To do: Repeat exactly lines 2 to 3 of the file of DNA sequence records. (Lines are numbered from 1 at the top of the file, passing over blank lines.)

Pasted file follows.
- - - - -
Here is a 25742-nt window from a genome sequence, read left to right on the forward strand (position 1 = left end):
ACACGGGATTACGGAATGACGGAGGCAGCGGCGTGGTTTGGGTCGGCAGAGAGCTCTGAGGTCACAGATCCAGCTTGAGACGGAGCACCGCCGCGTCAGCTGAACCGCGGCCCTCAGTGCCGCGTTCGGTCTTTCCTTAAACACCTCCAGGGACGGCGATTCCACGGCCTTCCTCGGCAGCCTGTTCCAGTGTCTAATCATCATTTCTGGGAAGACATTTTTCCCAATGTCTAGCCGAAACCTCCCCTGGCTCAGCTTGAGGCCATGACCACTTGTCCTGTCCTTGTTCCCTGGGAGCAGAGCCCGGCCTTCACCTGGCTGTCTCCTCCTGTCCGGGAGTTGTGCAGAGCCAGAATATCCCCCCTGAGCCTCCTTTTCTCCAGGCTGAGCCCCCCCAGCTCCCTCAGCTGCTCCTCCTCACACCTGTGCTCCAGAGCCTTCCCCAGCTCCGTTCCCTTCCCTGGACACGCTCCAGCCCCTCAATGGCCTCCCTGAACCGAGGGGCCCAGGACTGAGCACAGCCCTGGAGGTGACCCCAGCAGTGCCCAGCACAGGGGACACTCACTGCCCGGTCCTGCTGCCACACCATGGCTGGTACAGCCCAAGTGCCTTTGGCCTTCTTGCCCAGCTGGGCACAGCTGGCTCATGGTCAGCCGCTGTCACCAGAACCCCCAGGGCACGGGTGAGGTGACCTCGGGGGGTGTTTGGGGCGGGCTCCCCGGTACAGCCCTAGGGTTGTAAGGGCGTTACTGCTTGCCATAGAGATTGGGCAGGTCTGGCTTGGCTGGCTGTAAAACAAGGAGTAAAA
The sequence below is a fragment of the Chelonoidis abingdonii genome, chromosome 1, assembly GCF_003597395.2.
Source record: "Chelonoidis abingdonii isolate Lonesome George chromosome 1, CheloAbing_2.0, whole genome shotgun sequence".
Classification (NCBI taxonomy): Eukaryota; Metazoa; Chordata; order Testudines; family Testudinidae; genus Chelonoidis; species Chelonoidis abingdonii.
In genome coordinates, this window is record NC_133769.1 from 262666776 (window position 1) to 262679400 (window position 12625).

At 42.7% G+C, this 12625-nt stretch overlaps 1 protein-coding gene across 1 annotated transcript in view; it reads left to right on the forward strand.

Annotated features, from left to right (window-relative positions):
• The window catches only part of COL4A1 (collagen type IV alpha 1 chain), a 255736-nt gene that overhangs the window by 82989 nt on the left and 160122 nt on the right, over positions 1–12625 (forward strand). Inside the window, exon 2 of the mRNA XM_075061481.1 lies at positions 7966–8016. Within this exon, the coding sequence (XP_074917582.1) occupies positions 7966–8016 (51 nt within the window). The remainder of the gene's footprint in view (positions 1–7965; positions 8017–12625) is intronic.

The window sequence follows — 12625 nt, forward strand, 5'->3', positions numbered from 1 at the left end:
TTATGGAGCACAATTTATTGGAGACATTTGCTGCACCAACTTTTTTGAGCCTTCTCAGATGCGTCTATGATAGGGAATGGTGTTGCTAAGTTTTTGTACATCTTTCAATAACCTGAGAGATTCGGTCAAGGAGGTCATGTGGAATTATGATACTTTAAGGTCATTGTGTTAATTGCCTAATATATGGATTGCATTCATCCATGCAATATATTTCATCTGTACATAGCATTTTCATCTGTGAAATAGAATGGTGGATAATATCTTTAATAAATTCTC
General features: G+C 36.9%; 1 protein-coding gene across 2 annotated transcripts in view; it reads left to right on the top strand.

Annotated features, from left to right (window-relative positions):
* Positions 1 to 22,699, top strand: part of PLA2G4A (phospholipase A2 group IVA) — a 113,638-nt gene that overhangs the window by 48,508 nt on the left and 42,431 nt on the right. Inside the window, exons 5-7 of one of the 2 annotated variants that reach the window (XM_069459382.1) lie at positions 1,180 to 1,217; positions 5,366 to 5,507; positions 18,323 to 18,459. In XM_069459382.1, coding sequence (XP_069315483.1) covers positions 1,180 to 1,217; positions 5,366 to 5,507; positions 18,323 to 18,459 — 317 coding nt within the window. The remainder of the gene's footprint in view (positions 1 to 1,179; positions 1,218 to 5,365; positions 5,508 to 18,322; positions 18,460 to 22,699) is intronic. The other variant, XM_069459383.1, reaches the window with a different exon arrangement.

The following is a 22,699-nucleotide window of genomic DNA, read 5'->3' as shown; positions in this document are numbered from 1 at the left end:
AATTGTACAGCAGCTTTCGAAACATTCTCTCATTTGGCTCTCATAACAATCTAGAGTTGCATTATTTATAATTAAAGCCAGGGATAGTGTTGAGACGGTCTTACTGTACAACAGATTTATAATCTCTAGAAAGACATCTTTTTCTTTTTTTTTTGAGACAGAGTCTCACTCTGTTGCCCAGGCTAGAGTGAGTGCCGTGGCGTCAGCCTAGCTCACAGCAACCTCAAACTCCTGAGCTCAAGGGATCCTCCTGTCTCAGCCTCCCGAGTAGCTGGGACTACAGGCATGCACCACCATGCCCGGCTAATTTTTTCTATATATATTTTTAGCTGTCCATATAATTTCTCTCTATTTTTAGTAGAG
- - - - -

ACACGGGATTACGGAATGACGGAGGCAGCGGCGTGGTTTGGGTCGGCAGAGAGCTCTGAGGTCACAGATCCAGCTTGAGACGGAGCACCGCCGCGTCAGCTGAACCGCGGCCCTCAGTGCCGCGTTCGGTCTTTCCTTAAACACCTCCAGGGACGGCGATTCCACGGCCTTCCTCGGCAGCCTGTTCCAGTGTCTAATCATCATTTCTGGGAAGACATTTTTCCCAATGTCTAGCCGAAACCTCCCCTGGCTCAGCTTGAGGCCATGACCACTTGTCCTGTCCTTGTTCCCTGGGAGCAGAGCCCGGCCTTCACCTGGCTGTCTCCTCCTGTCCGGGAGTTGTGCAGAGCCAGAATATCCCCCCTGAGCCTCCTTTTCTCCAGGCTGAGCCCCCCCAGCTCCCTCAGCTGCTCCTCCTCACACCTGTGCTCCAGAGCCTTCCCCAGCTCCGTTCCCTTCCCTGGACACGCTCCAGCCCCTCAATGGCCTCCCTGAACCGAGGGGCCCAGGACTGAGCACAGCCCTGGAGGTGACCCCAGCAGTGCCCAGCACAGGGGACACTCACTGCCCGGTCCTGCTGCCACACCATGGCTGGTACAGCCCAAGTGCCTTTGGCCTTCTTGCCCAGCTGGGCACAGCTGGCTCATGGTCAGCCGCTGTCACCAGAACCCCCAGGGCACGGGTGAGGTGACCTCGGGGGGTGTTTGGGGCGGGCTCCCCGGTACAGCCCTAGGGTTGTAAGGGCGTTACTGCTTGCCATAGAGATTGGGCAGGTCTGGCTTGGCTGGCTGTAAAACAAGGAGTAAAA
The sequence below is a fragment of the Chelonoidis abingdonii genome, chromosome 1, assembly GCF_003597395.2.